The pictures taken from within the College Football Playoff selection committee meeting room this past fall were stark -- nine white men and three minorities.
This year's group won't look much different this fall -- or likely anytime soon.
The CFP drew some criticism in January when it was announced that former Michigan coach Lloyd Carr, Oregon athletic director Rob Mullens, former Southern Miss coach Jeff Bower and former Central Michigan coach Herb Deromedi would replace the four outgoing committee members whose terms have expired.
Nobody questioned the merits of the four men -- only their race.
Wisconsin athletic director Barry Alvarez, who is one of only two Hispanic coaches in the College Football Hall of Fame, former Secretary of State Condoleezza Rice, who is black and the only female at the table, and former coach Tyrone Willingham, who is also black, will remain the only minorities on the most visible committee in college sports.
Can the CFP create more diversity, or is the committee merely a reflection of a larger problem in college football, and the entire industry of college sports?
"The most important thing at all times has to be competence," Stanford coach David Shaw said. "That's the most important thing -- even more than diversity -- which I will take some flak for saying, but that's just the truth. The key is, just like the Rooney rule, there should be consideration of everyone -- everyone who is qualified -- and no one should be excluded based on anything other than their qualifications for the job."
The CFP's management committee, a powerful group comprised of 10 FBS commissioners and Notre Dame athletic director Jack Swarbrick -- 10 men and one woman, all of them white -- submit nominations for CFP selection committee members from their respective conferences. The CFP's Board of Managers, which is the organization's highest level of governance, is comprised of 11 university presidents and chancellors, and nine are white.
The pool of minorities and women the management committee has to choose from is shallow, and while the commissioners say they are cognizant of the issue, they're more determined to fill the committee with the most qualified football minds available.
"That committee is so unbelievably important right now," Shaw said. "I think two years in a row they've gotten it right. The problem is, they can't ever get it wrong. They just can't. Because our college football world will crumble. That's how important this thing is. It's not just about making sure any one group is racially or any other way represented, they have to be the right group of people because their result has to be right for all of us."
Mountain West commissioner Craig Thompson agreed. He said the MWC has submitted minority candidates for consideration, but "all of that is secondary to getting the best people on the committee."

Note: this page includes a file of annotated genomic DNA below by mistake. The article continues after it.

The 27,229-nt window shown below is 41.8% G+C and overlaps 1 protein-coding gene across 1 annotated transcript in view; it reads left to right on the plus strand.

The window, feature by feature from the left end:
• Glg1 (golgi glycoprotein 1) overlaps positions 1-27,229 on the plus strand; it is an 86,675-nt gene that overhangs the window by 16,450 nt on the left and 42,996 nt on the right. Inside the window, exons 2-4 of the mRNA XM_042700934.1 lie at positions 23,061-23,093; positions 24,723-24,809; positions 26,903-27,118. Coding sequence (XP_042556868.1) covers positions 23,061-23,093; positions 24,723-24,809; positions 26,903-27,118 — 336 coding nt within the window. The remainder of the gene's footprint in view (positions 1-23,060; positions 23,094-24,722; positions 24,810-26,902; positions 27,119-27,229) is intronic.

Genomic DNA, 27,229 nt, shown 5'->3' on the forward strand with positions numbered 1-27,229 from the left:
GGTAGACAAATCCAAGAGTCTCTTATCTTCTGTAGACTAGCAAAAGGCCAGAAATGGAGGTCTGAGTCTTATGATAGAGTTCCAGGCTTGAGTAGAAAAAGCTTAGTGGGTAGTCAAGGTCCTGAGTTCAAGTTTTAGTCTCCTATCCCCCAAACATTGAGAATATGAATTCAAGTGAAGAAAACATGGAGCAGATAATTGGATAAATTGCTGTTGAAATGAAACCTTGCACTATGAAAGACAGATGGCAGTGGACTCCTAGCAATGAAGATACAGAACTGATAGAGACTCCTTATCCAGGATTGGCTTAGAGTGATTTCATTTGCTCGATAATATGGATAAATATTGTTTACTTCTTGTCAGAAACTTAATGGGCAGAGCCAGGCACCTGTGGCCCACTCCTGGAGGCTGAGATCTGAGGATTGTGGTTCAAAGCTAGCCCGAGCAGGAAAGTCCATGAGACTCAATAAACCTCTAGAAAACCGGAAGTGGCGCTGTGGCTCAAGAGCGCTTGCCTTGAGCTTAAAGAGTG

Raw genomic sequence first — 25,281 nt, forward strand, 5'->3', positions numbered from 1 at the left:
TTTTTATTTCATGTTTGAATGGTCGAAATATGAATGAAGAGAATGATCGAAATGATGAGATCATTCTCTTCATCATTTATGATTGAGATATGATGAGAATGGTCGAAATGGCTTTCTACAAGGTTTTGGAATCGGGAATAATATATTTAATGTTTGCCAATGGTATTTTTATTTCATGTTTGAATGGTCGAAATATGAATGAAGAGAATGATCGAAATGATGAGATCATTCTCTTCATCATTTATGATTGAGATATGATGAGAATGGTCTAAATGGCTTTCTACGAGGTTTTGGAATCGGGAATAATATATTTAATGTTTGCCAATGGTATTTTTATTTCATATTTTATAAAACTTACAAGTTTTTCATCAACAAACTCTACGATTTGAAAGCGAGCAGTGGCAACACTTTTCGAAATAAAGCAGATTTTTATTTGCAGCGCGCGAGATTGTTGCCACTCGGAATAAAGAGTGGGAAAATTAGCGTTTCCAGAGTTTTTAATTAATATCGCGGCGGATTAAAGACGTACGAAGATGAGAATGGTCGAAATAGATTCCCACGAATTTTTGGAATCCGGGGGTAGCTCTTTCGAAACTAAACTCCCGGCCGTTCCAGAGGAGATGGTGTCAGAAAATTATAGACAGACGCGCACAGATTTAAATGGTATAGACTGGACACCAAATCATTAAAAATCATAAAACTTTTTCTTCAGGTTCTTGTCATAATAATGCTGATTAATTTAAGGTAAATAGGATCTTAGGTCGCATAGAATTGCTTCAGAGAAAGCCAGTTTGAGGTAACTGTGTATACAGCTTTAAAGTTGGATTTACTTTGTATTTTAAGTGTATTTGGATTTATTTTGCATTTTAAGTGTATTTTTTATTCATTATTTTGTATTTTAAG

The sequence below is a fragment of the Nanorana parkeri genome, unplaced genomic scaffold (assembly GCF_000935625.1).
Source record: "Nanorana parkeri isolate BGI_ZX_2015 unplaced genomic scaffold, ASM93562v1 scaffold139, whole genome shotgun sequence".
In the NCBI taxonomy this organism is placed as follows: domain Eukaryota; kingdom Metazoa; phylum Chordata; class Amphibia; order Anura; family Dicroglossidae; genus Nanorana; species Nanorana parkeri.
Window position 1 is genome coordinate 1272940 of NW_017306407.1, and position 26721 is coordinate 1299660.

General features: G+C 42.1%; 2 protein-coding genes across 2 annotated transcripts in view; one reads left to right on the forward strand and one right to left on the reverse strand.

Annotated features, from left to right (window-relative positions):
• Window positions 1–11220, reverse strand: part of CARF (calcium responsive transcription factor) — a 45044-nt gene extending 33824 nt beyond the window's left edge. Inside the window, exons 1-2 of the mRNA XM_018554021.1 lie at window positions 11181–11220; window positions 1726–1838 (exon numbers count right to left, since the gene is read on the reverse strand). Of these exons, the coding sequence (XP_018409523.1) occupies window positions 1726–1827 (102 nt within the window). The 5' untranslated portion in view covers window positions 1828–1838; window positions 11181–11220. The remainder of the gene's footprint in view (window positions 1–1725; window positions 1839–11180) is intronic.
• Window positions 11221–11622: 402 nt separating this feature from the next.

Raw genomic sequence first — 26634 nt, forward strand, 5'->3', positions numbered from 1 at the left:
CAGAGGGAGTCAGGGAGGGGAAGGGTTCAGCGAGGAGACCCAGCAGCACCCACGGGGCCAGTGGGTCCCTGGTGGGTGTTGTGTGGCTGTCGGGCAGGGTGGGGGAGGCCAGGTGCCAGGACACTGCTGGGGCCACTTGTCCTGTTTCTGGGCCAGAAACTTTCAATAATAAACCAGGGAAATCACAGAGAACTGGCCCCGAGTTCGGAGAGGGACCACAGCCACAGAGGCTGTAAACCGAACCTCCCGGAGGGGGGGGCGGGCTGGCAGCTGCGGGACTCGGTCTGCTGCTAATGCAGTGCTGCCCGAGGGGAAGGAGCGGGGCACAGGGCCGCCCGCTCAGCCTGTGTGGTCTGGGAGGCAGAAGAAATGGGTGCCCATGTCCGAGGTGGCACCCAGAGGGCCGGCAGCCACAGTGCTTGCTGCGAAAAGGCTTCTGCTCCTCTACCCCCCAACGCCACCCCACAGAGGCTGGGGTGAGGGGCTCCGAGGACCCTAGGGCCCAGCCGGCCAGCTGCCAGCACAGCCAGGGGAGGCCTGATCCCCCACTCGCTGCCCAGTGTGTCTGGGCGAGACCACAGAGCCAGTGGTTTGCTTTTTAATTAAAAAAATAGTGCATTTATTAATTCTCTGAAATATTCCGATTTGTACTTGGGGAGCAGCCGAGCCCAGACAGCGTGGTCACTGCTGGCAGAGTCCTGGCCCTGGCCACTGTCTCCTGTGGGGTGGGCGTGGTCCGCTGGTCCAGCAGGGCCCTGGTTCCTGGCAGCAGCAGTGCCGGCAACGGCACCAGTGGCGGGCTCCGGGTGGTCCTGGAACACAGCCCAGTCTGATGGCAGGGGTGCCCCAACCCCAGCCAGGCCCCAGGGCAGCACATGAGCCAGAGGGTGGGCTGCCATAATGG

"Certainly there's going to be folks that say we need better representation from these groupings," Thompson said. "I go back to the point: If they're qualified, absolutely, positively they should be considered."
Members of the CFP selection committee were not available to comment because the CFP limits media interviews to executive director Bill Hancock and committee chairman Kirby Hocutt.
The real question, Shaw said, is whether there are enough qualified minorities for the CFP to consider.
Selection committee members must fall into one of the following categories: former coaches, former players, administrators, journalists or sitting athletic directors. There are currently nine African-Americans, two Hispanics and three women among 65 Power 5 athletic directors. There are no minority athletic directors in the Big 12, and only one -- Vanderbilt's David Williams -- in the SEC.
"That's kind of like the old grandfather's club," said former Indianapolis Colts coach Tony Dungy, who retired in 2008 and was approached by the CFP to be a committee member. "If that's where you're pulling from, you're not going to be pulling too many minorities."
Dungy, the first black coach to win a Super Bowl, said he didn't think even he was qualified for the CFP committee.
"You have to get people who know the game, that understand it and make good decisions because that's what you want at the end of the day," Dungy said. "When they approached me, I'm not that person, because 90 percent of my time is spent watching professional football. I'm not an expert on who the best college teams are. I can put that time in and do the research, I'm sure, but there are people more qualified than me to do that. That's what they've got to look for."
The numbers show it's not easy.
"It's not just about making sure any one group is racially or any other way represented, they have to be the right group of people because their result has to be right for all of us."
Stanford head coach David Shaw
Big 12 commissioner Bob Bowlsby pointed out that five of the 13 committee seats are generally awarded to sitting athletic directors, usually from the Power 5 conferences -- which instantly limits the pool. Bowlsby said he thinks the CFP will face a similar dilemma the NCAA Council has encountered.